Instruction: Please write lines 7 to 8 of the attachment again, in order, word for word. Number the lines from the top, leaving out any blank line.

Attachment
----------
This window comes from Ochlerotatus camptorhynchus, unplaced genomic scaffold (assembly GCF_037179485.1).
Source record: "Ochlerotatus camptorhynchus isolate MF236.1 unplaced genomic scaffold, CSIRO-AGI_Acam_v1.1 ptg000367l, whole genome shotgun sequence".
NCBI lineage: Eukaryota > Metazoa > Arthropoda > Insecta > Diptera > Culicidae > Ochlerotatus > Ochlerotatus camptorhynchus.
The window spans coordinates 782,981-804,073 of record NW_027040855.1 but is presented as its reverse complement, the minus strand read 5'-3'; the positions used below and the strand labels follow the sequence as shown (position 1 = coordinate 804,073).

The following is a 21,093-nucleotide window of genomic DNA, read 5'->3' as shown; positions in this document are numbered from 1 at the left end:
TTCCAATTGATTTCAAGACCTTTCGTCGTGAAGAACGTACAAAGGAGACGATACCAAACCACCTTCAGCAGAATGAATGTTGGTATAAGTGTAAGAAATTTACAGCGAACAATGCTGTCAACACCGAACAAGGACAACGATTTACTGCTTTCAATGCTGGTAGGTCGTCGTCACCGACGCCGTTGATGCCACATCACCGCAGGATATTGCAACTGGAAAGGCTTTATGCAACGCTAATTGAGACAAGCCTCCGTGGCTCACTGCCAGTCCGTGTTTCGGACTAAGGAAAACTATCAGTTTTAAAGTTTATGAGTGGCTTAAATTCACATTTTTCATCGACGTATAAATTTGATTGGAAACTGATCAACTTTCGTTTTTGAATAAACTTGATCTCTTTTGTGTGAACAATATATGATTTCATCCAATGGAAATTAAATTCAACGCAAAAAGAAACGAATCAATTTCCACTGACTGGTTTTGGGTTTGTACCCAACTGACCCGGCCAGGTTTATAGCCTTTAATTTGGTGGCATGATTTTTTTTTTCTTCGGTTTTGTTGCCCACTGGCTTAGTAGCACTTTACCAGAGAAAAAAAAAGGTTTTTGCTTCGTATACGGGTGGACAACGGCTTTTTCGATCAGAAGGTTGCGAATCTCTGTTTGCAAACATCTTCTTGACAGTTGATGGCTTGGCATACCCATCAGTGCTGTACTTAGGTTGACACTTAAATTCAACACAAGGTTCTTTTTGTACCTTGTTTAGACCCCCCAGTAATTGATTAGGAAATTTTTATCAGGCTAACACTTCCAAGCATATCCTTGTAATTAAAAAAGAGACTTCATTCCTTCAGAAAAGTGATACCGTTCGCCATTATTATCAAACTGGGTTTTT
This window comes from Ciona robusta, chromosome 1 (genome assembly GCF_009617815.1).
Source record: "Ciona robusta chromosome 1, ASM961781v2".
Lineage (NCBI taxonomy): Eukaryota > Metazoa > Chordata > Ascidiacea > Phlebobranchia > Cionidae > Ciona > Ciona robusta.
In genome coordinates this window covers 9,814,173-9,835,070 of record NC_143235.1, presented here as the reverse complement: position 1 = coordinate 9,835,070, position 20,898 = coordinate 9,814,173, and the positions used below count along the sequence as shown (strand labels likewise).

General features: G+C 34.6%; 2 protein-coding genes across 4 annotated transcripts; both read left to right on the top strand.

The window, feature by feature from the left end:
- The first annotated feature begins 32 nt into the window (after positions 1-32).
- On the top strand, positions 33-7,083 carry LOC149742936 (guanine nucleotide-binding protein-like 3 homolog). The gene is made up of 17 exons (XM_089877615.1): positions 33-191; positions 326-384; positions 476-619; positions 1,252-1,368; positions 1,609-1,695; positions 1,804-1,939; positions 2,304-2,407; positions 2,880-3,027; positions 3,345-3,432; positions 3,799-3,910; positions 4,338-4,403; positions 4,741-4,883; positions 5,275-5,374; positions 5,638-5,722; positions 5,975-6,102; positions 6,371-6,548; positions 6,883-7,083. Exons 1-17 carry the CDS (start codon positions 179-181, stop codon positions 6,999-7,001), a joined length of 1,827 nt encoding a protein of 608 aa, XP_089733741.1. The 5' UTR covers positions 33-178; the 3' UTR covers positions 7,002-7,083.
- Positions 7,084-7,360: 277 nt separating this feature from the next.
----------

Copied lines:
This window comes from Ciona robusta, chromosome 1 (genome assembly GCF_009617815.1).
Source record: "Ciona robusta chromosome 1, ASM961781v2".